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Thursday, 26 May 1904


Mr McWILLIAMS (Franklin) - I am sure that the Postmaster-General will give the motion his careful consideration, for it cannot be denied that the residents of King Island are far removed from many of the ordinary privileges of civilization. The island is the largest in the straits, and its population, which consists of men who have made their homes and settled there, is undoubtedly a very deserving one. The land is fairly good. For grazing purposes it is all that could be desired, and as a matter of fact the settlers are now supplying the Launceston market with some of the finest fat stock that has ever been yarded there. This motion does not contemplate any interference with the direct mail and passenger service between Melbourne and Tasmania. The Kawatiri takes the northern course, and in voyaging between Melbourne and Strahan passes so close to the island that it can be plainly seen from her decks. Admittedly, neither of the harbors of King

Island is first-class, but as there is one on each side of it, the steamer would generally be able to get a lee, and it would rarely happen that she would be unable to land passengers and mails. Honorable Members would be surprised to learn the irregularity of the Straits mail service. If the Union Steam-ship Company would deliver a mail once a week, alternating with the present service, the islanders would secure a biweekly mail, and I am sure that the expenditure which this would involve would be comparatively small. I can assure the House that the honorable member for Darwin has not made one statement as to the condition of the residents on the island that is no"t absolutely correct. We have there some 600 or 700 people, and their only means of comunication with the mainland or Tasmania is the small steamer from Launceston, which certainly cannot be described as a high-class vessel.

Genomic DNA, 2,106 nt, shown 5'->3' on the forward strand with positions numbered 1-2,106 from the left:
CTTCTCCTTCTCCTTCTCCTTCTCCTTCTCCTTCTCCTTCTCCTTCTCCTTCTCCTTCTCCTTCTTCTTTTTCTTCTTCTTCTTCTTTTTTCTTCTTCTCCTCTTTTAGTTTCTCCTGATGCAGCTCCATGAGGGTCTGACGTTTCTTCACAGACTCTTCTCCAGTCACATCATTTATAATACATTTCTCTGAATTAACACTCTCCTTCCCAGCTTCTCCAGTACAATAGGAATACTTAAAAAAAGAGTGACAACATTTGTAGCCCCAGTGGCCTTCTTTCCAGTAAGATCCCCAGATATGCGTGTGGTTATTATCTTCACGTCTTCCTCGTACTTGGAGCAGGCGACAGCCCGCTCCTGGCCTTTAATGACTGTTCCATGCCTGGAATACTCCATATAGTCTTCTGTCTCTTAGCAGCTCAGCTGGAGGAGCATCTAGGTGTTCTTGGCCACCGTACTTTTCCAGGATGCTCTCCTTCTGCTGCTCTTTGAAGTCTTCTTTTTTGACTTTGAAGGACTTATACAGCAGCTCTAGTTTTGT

Mr Bamford - Do they at present possess a weekly mail service?


Mr McWILLIAMS - Sometimes they do not have anything like a weekly mail. I would also remind the Minister that King Island should be the distributing centre for the whole of the islands in the- Straits. The mails for the other islands would be despatched from that point..


Mr Mahon - What is the population of the other islands?


Mr McWILLIAMS - The total population is, I think, considerably over 1,000.


Mr Mahon - If there is a population of 700 on. King Island, there must, therefore, be only about 300 persons on the other islands.


Mr McWILLIAMS - I do not think that there, are more. I feel satisfied that the Postmaster-General will be prepared to make inquiries, and to ascertain whether a reasonable service, at something like a moderate cost, cannot be secured for the islanders. If his inquiries show that it can, I trust that he will see that it is supplied. The House would readily agree to the slightly increased expenditure that would be necessary in order to extend the present mail facilities.







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